Kanazawa City is located in the centre of Ishikawa Prefecture in the Hokuriku Region of Japan's central west coast. It has a population of just under half a million people and is a traditional city, dating back to 1580 and is famous for its craftsmanship and performing arts.

Kenrokuen Garden
Kenrokuen Garden

Kanazawa City escaped air-raid damage during the war so many of its original buildings and streets have withstood the test of time, creating a pleasant fusion of traditional and modern architecture. Areas such as the Higashiyama geisha district and the Nagamachi samurai district have been preserved and restored to offer tourists a glimpse of what life was like in the Edo period (1603-1867).
The most famous sightseeing spot in Kanazawa is the Kenrokuen Garden. It is ranked as one of the three most famous gardens in Japan, alongside Korakuen Garden in Okayama Prefecture and Kairakuen Garden in Ibaraki Prefecture. The garden itself was built in the surrounds of Kanazawa Castle under the command of the Maeda Clan, the powerful and affluent rulers who established and controlled the development of the city of Kanazawa. Kenrokuen Garden in spring has been selected as one of the top 100 locations for cherry blossom viewing.

Nagamachi samurai district
Nagamachi samurai district

Kanazawa people have a reputation for being proud of their traditional heritage which includes theatre, music, dance, ceramics, lacquer ware, textiles (silk dying in particular), metal-foil and production of quality confectionaries, sake and rice, and there are many opportunities for visitors to participate in hands-on workshops held at arts and craft centres.

Incidentally, the famous Buddhist scholar D.T.Suzuki and Iron Chef's Takeshi Kaga were both born in Kanazawa and baseball player Hideki Matsui of the New York Yankees was born in Ishikawa Prefecture and went to high school and played baseball in Kanazawa.

Crab - a renowned Kanazawa delicacy
Crab - a renowned Kanazawa delicacy

By train, Kanazawa is only two hours from Kyoto, two-and-a-half hours from Osaka, four hours from Tokyo and there are one-hour daily flights to Ishikawa Prefecture's Komatsu Airport from Haneda Airport in Tokyo. Highway buses also run from most major cities.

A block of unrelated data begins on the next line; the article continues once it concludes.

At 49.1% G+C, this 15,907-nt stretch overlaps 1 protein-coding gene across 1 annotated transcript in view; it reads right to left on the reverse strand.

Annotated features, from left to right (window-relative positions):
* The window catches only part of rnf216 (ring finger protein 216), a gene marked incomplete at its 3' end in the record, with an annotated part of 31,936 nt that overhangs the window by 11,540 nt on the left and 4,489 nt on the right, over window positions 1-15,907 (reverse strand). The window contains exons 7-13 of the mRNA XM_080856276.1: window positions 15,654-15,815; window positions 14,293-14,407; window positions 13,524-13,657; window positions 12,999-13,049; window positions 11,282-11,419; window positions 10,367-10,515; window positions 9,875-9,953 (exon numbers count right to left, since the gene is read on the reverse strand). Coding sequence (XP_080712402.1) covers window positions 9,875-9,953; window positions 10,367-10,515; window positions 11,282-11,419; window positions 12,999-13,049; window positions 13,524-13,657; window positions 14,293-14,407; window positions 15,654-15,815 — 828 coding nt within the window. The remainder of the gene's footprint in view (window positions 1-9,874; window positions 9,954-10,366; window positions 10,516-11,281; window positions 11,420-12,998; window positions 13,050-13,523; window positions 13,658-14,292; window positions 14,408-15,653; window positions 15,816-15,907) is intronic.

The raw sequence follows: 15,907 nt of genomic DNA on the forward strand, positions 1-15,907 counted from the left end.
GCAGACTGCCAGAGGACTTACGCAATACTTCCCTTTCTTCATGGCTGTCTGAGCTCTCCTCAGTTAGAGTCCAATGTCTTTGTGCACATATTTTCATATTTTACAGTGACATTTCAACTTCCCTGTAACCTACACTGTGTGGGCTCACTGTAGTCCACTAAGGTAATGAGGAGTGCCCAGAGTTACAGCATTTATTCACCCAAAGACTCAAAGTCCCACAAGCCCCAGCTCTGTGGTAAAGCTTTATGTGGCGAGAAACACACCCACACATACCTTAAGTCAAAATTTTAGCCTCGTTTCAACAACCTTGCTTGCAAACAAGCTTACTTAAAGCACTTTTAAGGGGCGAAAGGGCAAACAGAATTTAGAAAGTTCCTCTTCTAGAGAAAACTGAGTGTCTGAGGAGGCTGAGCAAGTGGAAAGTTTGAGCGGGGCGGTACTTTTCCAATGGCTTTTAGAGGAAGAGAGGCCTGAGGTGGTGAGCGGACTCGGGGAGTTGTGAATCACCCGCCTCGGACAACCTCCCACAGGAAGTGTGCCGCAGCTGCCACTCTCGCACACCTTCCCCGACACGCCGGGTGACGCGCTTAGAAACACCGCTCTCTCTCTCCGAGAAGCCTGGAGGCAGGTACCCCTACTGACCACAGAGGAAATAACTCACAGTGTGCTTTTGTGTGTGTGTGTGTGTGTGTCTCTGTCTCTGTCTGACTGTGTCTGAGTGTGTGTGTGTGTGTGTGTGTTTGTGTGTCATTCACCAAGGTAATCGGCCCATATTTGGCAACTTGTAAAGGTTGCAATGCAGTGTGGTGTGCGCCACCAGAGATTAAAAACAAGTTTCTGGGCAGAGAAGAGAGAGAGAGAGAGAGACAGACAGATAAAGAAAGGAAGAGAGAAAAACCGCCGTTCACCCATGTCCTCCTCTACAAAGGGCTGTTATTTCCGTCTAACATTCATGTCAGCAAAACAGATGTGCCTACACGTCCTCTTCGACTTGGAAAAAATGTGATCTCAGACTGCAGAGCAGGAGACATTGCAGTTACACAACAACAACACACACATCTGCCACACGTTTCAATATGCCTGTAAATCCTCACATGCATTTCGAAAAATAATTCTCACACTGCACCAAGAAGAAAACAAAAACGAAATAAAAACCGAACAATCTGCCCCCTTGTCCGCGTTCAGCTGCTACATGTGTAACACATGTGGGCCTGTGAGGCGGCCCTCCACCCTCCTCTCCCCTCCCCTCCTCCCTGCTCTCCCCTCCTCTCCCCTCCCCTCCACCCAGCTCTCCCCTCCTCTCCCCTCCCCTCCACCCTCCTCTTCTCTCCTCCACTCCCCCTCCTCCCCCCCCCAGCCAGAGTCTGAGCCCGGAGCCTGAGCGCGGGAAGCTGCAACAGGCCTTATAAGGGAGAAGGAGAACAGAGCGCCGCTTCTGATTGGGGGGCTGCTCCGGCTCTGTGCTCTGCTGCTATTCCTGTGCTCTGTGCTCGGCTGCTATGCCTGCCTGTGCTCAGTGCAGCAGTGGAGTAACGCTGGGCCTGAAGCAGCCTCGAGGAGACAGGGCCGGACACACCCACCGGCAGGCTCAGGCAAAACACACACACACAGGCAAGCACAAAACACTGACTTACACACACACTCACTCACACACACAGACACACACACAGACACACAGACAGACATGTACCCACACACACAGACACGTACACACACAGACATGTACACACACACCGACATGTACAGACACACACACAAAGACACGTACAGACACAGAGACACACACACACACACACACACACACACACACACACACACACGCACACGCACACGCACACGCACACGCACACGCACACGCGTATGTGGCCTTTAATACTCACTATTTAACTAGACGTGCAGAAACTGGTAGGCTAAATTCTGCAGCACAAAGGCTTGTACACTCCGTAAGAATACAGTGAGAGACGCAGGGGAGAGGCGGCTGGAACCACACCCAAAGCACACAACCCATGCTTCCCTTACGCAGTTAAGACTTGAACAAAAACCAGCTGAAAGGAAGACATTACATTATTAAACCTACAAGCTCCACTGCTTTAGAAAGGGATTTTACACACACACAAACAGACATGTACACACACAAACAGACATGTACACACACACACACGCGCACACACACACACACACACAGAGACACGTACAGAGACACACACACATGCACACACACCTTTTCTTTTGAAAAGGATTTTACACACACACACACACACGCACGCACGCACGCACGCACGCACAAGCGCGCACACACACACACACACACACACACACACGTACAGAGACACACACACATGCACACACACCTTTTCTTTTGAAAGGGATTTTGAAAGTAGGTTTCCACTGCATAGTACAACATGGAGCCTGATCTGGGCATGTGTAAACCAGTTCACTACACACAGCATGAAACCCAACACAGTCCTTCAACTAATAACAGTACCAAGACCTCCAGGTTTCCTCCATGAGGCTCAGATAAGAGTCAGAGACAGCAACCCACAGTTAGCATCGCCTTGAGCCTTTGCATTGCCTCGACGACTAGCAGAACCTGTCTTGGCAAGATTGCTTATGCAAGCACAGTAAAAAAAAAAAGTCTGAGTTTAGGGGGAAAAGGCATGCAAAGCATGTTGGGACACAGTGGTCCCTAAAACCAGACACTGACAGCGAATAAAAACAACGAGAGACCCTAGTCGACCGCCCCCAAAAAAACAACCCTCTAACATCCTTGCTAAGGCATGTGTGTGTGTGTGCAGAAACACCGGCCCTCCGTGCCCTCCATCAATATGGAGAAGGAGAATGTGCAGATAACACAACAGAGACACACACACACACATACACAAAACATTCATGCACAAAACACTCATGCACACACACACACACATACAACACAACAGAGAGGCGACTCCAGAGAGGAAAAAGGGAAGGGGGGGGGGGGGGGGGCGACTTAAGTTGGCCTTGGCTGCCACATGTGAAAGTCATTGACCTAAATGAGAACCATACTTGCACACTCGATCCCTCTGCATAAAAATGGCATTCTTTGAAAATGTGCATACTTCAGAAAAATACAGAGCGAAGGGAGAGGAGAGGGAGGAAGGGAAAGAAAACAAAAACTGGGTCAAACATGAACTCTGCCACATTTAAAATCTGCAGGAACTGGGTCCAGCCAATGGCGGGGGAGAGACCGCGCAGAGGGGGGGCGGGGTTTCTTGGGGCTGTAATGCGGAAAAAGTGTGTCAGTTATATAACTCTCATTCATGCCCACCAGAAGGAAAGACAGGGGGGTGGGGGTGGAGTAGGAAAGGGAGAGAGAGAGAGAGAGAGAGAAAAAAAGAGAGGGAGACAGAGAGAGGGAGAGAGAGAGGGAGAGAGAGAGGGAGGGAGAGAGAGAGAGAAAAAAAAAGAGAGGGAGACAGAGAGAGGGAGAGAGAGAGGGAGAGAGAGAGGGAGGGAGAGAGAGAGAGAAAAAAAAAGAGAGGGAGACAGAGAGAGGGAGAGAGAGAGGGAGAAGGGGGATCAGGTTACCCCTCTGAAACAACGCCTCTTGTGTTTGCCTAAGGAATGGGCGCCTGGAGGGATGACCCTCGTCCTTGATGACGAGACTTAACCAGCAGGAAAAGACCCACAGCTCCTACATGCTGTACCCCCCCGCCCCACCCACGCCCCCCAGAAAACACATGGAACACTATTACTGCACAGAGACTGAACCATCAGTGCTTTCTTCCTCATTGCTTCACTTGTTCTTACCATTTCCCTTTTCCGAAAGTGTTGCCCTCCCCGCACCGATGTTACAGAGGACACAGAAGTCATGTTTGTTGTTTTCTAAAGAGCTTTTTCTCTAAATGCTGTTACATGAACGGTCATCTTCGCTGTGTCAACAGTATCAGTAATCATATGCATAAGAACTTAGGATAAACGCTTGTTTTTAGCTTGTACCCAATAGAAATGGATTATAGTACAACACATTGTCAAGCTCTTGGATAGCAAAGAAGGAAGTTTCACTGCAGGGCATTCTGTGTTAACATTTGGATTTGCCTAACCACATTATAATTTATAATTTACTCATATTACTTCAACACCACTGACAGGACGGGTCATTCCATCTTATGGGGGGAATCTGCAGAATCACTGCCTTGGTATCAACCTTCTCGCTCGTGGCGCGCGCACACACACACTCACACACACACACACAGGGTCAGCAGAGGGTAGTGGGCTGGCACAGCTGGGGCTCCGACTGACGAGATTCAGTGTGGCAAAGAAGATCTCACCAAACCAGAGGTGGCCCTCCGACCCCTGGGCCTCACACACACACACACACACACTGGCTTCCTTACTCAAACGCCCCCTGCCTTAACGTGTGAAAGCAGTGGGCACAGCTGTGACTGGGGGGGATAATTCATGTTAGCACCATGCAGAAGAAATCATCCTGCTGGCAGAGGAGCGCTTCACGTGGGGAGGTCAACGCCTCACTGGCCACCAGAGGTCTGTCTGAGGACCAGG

Photographs courtesy of the City of Kanazawa Tourism Association


TAKAYAMA
Ancient Hida Province's "Little Kyoto"

The lavishly decorated floats of the Takayama festival
The lavishly decorated floats of the Takayama festival

Takayama City is a quaint and rustic area of approximately 100,000 people in Gifu Prefecture, nestled in the foothills of the Hida Mountains. These mountains form one sub-range of the Japanese Alps of central-Honshu. Takayama is a very common place name throughout Japan, so Takayama City is often referred to as "Hida-Takayama" (Hida Province's Takayama) for general differentiation. Also, due to its traditional atmosphere and architecture, it has also been nicknamed "little Kyoto".

Hida Folk Village
Hida Folk Village

Just like Kanazawa City, Takayama City began as a castle town. The Kanamori Clan constructed Takayama Castle at the end of the 16th century. However, only some of the castle's original tower, foundations and walls remain today. Takayama City is popular with tourists all year round. It is exquisite under winter snowfalls and its flora is resplendent in warmer months. The city has an almost village-like atmosphere and is easy to navigate on foot; it takes only 20 minutes to walk from one side of the city to the other. Alternatively you can hire a bicycle or for a more unorthodox experience you can tour in a rickshaw.

The ever-popular Takayama Festival is held twice a year: once in spring (April 14,15) and once in autumn (October 9,10). The lavish floats which parade through the town and their mechanical puppet dolls have earned it the ranking as one of the three most beautiful festivals in Japan, along with the Gion Festival of Kyoto and the Chichibu Night Festival of Saitama.

Heavily marbled Hida beef
Heavily marbled Hida beef